The method reduces to the standard explicit Euler method for the intermediate velocity update if all particles are fixed. In the method restricted to fixed particles [23], the explicit part of the convective terms was based on two time levels (n and n — 1) and second-order in time.This has some advantages, higher accuracy of the convective motion and less severe convective restriction on the time step if the viscosity is low, but it also requires that the velocity at interpolation points is available at time levels n and n — 1. However, if particles are moving, an interpolation point at time level n may have been a passive point at time level n — 1. Thus for the convective term at exposed points the time level n — 1 should not be used. To avoid a special treatment of exposed points, the temporal discretization of the convective terms has been simplified such that time level n — 1 is not used at all anymore.

The time step At remains fixed during a simulation. For the simulations in the present paper, the viscous stability criterion is much more restrictive than the common convective criterion that the Courant number should be less than one. The theoretical upperbound for numerical stability of the explicit viscous terms is given by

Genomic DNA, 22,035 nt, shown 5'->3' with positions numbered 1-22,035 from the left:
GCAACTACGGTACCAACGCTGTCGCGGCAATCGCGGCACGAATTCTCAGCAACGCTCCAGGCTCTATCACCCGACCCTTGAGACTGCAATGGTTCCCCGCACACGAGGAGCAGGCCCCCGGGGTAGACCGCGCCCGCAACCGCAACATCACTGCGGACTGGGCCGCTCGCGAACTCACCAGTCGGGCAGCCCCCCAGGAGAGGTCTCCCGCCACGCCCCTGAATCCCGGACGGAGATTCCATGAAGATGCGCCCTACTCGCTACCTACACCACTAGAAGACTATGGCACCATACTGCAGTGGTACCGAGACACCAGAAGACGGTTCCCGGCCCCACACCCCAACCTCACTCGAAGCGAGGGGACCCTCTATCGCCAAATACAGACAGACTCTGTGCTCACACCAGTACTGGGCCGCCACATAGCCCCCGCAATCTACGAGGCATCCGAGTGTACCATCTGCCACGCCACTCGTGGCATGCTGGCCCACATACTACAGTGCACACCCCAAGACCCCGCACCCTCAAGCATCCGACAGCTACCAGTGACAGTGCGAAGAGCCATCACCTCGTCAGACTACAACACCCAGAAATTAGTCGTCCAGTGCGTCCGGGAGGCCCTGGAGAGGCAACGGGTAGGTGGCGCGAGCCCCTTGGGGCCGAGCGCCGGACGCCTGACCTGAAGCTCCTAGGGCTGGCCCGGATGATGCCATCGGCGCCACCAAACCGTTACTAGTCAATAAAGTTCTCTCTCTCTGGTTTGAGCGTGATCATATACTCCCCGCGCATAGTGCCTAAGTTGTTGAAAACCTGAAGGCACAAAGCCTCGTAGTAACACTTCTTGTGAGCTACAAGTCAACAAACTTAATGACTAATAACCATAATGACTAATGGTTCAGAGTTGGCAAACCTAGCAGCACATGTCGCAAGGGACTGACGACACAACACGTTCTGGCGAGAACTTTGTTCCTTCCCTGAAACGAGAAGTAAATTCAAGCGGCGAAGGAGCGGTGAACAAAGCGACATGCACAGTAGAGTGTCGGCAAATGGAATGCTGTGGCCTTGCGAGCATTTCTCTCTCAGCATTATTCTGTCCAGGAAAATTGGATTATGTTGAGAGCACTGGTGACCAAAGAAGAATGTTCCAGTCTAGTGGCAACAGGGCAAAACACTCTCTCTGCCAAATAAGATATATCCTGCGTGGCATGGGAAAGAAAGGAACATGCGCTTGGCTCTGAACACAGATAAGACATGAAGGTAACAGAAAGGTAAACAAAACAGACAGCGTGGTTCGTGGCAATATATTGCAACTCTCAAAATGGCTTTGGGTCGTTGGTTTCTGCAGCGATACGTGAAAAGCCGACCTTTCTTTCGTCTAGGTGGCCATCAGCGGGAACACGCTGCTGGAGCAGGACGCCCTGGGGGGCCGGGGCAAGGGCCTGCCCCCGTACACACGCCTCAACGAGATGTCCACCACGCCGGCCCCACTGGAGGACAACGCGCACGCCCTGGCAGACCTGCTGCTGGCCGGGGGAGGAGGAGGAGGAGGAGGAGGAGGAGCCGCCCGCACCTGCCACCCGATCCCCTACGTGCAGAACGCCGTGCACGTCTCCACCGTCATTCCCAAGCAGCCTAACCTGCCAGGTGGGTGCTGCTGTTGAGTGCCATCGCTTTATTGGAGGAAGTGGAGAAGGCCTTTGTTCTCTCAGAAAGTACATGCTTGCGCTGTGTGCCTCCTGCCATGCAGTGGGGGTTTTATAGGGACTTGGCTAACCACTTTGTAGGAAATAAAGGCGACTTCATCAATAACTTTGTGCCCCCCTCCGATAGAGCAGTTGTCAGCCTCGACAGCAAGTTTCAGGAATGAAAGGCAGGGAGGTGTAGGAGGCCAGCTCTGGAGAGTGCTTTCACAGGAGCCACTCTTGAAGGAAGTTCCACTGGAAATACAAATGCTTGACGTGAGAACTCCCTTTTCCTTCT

Atvisc = 2v/min((ArC)-2 + (^AO)-2, 3h-2)

Each At used in this paper satisfies At < 0.6Atvisc. This implies that the temporal truncation error, which is proportional to At, is second order in terms of the spatial grid spacing, like the truncation errors

in the spatial derivatives. Another factor relevant for numerical stability is the density ratio pO/p, which is at least one in all cases presented in this paper. However, it was found that the present method is unstable for pO/p < i, while for pO/p i 2, the time step needs to be reduced for stability. The instability for pO/p < 2 is related to added mass effects in combination with the explicit advancement of the particle translational velocities, see for example [27].